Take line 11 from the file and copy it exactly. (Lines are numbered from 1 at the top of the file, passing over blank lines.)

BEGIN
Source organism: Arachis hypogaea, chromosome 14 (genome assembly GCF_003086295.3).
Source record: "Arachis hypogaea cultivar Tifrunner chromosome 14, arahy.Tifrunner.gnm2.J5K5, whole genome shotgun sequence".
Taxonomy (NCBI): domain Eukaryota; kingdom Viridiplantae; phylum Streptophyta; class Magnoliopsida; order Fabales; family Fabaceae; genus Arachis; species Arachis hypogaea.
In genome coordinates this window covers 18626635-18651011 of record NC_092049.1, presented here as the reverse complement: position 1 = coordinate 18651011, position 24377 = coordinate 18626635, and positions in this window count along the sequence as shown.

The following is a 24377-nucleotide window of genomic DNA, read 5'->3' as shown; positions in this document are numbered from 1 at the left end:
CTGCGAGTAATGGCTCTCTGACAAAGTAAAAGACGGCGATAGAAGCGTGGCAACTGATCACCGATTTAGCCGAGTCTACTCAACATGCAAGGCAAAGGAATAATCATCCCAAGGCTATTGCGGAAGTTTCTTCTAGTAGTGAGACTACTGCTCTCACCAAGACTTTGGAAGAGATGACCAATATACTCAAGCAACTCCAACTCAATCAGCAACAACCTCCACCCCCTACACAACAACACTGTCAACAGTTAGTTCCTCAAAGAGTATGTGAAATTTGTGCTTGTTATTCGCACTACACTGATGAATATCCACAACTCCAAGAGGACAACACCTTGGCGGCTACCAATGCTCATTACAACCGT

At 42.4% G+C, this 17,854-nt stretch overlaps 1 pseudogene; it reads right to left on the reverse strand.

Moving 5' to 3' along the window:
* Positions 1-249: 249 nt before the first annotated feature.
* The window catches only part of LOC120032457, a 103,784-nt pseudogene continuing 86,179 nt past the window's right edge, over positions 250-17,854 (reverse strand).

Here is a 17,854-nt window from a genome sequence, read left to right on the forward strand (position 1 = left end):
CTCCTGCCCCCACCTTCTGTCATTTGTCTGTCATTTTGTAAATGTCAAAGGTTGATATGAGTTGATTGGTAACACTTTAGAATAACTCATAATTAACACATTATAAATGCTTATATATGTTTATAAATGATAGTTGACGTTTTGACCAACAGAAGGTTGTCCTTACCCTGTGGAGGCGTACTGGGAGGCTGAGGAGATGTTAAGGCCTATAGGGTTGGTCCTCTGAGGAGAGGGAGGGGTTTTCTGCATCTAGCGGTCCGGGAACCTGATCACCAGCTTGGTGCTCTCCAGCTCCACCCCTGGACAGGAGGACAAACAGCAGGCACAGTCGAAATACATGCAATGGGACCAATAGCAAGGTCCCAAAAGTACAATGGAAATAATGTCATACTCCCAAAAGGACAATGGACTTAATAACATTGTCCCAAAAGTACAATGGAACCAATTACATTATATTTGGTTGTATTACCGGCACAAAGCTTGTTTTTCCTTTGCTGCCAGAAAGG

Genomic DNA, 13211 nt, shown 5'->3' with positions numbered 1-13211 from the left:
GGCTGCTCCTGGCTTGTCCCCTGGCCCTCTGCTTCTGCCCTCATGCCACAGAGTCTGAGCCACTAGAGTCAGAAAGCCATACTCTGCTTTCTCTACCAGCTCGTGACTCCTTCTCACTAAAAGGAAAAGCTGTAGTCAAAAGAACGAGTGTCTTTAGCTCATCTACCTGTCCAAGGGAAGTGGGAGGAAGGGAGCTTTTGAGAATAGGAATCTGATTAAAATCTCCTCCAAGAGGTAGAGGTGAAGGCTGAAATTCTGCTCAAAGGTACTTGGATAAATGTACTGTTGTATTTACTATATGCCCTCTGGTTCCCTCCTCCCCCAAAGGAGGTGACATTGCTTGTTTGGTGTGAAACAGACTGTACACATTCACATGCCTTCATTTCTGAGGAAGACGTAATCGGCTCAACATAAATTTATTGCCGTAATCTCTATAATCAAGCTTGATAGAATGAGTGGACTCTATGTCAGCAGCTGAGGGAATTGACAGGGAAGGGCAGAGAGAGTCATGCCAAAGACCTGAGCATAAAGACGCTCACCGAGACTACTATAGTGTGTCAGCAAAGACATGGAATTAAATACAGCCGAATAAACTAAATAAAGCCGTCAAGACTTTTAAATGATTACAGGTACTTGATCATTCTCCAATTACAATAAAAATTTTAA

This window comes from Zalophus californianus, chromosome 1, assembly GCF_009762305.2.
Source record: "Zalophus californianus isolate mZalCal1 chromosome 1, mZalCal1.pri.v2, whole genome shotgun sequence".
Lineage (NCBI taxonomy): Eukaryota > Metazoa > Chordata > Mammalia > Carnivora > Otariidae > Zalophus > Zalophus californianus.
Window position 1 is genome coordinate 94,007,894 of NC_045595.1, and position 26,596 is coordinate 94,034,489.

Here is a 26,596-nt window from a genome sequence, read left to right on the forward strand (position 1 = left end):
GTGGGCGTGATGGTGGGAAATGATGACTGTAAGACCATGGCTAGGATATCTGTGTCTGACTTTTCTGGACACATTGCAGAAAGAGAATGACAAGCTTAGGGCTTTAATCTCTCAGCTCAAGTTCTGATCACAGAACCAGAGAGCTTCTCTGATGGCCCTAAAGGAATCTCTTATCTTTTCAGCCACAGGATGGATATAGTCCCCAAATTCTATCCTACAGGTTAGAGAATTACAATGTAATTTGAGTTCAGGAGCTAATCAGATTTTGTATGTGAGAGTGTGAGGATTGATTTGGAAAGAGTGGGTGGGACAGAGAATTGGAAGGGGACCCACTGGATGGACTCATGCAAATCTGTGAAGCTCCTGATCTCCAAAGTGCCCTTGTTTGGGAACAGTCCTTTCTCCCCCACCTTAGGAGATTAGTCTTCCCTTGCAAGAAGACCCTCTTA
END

Here is a 17,854-nt window from a genome sequence, read left to right on the forward strand (position 1 = left end):